Armed with this information, investors should refer to history in search of winning investment strategies during rate cut regimes. Historically, once the Fed cuts, small company stocks dramatically outperform large company stocks:

Since 1954, over the first three months after a rate cut, small caps have averaged 10.9% returns versus 5.6% for large caps.  Over the first six months after a rate cut, it’s 14.2% versus 9.4%, and over the first year, it’s 26.6% versus 15.6%.  Why such performance disparity?  Small companies rely much more heavily on debt to fund operations:

In fact, according to the data shown above, small caps carry nearly three times the amount of debt to earnings as large caps.  Therefore, any reduction in interest rates should incite a surge in small cap earnings. 

As seen above, analysts expect small cap earnings will rally 30% in 2024 compared to an 11% rise for large cap earnings.  Of course, these estimates largely depend on a lower interest rate regime from the Fed, making small cap stocks particularly sensitive to any hot inflation headlines or hawkish speak from Federal Reserve officials.  Year-to-date, small cap outperformance has been intermittent, and headline driven.  Wall Street forecasters have scaled down rate cut expectations from six to three, which has advantaged large cap performance overall.  However, we have seen a recent performance shift down the capitalization spectrum as the equal-weight S&P 500 (all 500 stocks get .2%) has recently outperformed the capitalization-weighted S&P 500 (the top 10 stocks get 30%+) despite hotter than expected inflation data in January and February:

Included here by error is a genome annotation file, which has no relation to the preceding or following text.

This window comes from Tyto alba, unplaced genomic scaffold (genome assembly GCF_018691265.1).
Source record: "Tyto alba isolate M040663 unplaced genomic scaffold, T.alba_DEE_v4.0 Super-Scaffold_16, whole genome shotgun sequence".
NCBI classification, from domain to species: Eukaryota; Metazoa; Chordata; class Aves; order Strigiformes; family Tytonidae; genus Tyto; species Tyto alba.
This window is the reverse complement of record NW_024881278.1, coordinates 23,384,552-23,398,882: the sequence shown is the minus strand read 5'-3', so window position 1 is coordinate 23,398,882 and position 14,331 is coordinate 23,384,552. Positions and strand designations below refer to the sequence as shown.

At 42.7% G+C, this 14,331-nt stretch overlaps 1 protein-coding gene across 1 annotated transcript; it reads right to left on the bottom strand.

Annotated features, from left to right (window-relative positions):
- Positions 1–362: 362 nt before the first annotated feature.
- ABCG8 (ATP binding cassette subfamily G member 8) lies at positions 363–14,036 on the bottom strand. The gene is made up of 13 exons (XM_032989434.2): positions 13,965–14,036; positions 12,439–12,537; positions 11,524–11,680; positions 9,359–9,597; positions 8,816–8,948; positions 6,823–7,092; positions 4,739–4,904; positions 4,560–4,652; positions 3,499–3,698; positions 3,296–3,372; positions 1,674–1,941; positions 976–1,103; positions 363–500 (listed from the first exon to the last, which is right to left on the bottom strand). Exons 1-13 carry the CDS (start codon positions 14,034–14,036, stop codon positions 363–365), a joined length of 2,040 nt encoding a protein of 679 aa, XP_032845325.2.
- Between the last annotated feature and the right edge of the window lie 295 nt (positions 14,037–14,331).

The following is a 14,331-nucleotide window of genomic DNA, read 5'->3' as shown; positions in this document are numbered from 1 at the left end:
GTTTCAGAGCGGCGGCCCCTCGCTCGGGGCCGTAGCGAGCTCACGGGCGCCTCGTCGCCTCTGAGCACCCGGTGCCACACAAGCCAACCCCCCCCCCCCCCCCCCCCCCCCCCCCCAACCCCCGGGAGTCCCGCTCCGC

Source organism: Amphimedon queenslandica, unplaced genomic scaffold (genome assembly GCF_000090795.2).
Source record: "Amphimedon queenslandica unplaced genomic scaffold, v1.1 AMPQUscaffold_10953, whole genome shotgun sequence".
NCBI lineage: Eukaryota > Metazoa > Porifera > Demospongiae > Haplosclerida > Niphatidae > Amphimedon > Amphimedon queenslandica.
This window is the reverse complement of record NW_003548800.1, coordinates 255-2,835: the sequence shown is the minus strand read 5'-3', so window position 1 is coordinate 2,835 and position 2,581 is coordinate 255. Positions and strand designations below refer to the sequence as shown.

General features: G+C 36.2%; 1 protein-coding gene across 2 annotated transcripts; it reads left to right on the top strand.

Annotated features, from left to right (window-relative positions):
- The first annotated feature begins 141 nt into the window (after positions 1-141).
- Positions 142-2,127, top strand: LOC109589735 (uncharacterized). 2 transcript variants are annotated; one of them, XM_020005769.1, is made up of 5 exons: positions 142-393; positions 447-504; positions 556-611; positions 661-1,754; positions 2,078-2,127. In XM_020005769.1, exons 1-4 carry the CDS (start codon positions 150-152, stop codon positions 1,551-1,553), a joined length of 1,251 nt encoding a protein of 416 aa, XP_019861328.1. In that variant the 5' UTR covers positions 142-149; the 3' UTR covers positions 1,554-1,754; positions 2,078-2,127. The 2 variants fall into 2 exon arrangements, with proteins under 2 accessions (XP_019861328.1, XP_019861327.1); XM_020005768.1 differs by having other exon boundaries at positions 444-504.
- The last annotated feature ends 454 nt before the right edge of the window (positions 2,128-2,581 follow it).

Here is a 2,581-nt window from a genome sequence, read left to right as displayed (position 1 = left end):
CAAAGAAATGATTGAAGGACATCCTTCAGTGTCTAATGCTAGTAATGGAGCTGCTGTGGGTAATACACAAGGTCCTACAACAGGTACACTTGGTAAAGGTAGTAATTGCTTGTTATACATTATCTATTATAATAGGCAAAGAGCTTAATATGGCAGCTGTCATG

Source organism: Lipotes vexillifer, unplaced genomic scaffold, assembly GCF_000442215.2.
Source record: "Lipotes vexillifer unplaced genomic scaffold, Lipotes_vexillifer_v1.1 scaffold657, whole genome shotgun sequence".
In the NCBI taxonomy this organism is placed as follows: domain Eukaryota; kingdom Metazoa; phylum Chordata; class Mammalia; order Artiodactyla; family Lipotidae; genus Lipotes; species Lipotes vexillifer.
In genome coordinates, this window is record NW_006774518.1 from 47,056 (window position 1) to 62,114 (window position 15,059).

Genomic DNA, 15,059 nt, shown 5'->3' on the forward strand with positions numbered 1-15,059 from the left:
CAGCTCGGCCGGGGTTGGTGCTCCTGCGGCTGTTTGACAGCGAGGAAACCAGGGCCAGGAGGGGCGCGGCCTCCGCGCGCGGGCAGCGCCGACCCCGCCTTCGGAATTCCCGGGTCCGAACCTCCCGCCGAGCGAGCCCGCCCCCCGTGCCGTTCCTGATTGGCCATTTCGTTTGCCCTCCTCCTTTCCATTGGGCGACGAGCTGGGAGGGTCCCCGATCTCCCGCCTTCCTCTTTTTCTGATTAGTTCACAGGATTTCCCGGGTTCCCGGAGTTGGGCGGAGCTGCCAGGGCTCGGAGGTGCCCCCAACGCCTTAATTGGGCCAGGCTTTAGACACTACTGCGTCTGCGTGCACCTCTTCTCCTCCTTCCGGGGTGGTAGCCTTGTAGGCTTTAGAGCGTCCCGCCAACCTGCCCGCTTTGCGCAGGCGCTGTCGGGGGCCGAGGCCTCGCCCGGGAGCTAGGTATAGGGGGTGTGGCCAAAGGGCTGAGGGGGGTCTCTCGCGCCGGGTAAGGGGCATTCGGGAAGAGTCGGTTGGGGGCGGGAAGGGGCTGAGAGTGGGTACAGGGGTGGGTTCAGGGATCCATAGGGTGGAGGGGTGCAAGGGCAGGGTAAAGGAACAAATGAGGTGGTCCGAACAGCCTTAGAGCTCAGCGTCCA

Since Early February the S&P Equal Weight index has not only performed the S&P Capitalization Weighted index (4.84% vs 3.73%), but it’s also outperformed the Magnificent 7 index (4.84% vs. 4.09%).  Even more suggestive, the small cap Russell 2000 index outperformed all of them over the same period, returning 5.27% vs 3.73% for the large cap S&P 500.

In sum, the mere suggestion of interest rate cuts forthcoming in the Fed’s “dot plot” has drawn investor attention to the potential of outperformance from small caps, and algorithms have been programmed accordingly.  Inflation headlines and Fed speak instantly trigger return advantages and disadvantages anticipating the probability, timing, and degree of rate cuts.  More recently, however, we have seen more durable small cap outperformances, suggesting that investors, rather than traders, may be increasing allocations.  With the Fed broadcasting rate cuts, small cap earnings expectations high and relative valuations low, small caps appear poised to run.  Furthermore, performance breakdowns among the Magnificent 7 stocks create selling and reallocations.  If this money studies the “dot plot” and market history, it will follow us down the capitalization spectrum and boost our returns. 

Remember, you get paid if you are early…and you get played if you are late!    

Have a great week!


Sources: FOMC, Charles Schwab LSEG I/B/E/S, Waddell & Associates, Y Charts, Bloomberg Finance L.P., S&P 500 and S&P 600 indices, Jefferies using Federal Reserve Board, Haver Analytics.

David S. Waddell

David S. Waddell

CEO, Chief Investment Strategist